Cash Reserves: Too much of a good thing?
March 15, 2014
Warning: this post could be annoying, and should be filed in the “nice problems to have” folder. Recently I was speaking with a client about their cash reserve. I thought it was too big. He suggested I sounded a bit like Paul Krugman, and I took that as a complement.
Funders, donors, and non-profit finance professionals have worked diligently with social change organizations for years to help them understand basic principals of capitalization and expand definitions of non-profit capitalization but not enough attention has been paid on how and when to put capital to work.
Any executive director (or CFO) who has agonized about making payroll much less been through a recession, or had a key funder pull the rug out from under them will rightly advocate for a substantial rainy day fund. And I have no argument with that.
And given the variety of non-profits, and the variety of business models, I am not prescriptive about whether the stockpile of unrestricted cash should equal 3 months of operating expenses or 6 months, or be equivalent to the largest grant or all the anticipated contributions for the next year or some other generic formula.
However, there is a fund balance over which money sitting in the bank not-working means that an organization is not pursuing its mission effectively (the raison d’etre let’s remember) and it’s ability to further grow revenue and capacity is impaired too.
Simply put, the cash reserve focus is healthy up to a point, but beyond that point it’s a penny-wise pound-foolish strategy to keep growing it at the expense of higher value investments.
Such investments could include:
Paying a key staff member more money so they don’t leave and cause your organization to backslide and incur the added costs of conducting a search, retraining and likely end up paying the new hire more money anyway.
Paying for capital improvements or upgrading technology now so more work and more programs are run more efficiently sooner rather than later.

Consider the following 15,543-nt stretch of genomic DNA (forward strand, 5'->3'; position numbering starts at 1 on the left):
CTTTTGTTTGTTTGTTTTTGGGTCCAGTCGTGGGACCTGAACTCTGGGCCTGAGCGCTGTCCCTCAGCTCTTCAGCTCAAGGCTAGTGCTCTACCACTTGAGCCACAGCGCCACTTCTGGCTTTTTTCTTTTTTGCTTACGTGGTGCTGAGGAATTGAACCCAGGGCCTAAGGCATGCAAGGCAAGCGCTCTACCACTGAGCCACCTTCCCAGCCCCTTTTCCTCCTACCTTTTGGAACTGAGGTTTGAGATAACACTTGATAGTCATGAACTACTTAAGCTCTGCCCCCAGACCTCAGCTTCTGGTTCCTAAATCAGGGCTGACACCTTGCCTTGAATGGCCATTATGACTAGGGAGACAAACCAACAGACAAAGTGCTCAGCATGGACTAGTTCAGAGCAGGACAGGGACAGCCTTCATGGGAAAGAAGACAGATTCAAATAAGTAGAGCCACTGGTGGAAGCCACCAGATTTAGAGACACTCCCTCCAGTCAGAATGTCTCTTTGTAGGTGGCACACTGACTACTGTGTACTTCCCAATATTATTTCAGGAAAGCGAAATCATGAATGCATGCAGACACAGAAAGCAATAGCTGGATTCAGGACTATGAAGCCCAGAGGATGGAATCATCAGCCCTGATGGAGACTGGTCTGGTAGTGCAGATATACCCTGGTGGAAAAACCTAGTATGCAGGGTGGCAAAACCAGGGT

Developing a Board investment policy and putting a portion of the funds in a higher-yield (though potentially higher risk) investment account that may generate income given that savings accounts and even most CDs today earn less than the rate of inflation. [Note: if an organization truly has amassed a major war-chest or has received a very large gift that it knows it won’t spend in the short term establishing an investment policy and discussing whether the time is right to create an endowment is well worth it].
Adding new staff to grow a successful program or to liberate high-performing but currently over-worked staff members from tasks that are on their desk but pulling them away from the work that they are uniquely able to do or that is most important to the organization’s success (for example an executive director who is chronically putting out internal fires at the expense of cultivating external partnerships).
Clearly the decision to spend hard-won savings is not to be taken lightly. And a commitment of funds to recurring costs – like a salary increase or new staff hire – is of different magnitude than a one-time purchase of a new computer.
However, given that mission centric organizations do not exist to pay shareholders dividends, it’s vital that social change organizations don’t sacrifice their ability to make more of a difference today out of an over abundance of concern about their ability to make more of a difference tomorrow, especially when spending more now may mean they can do both.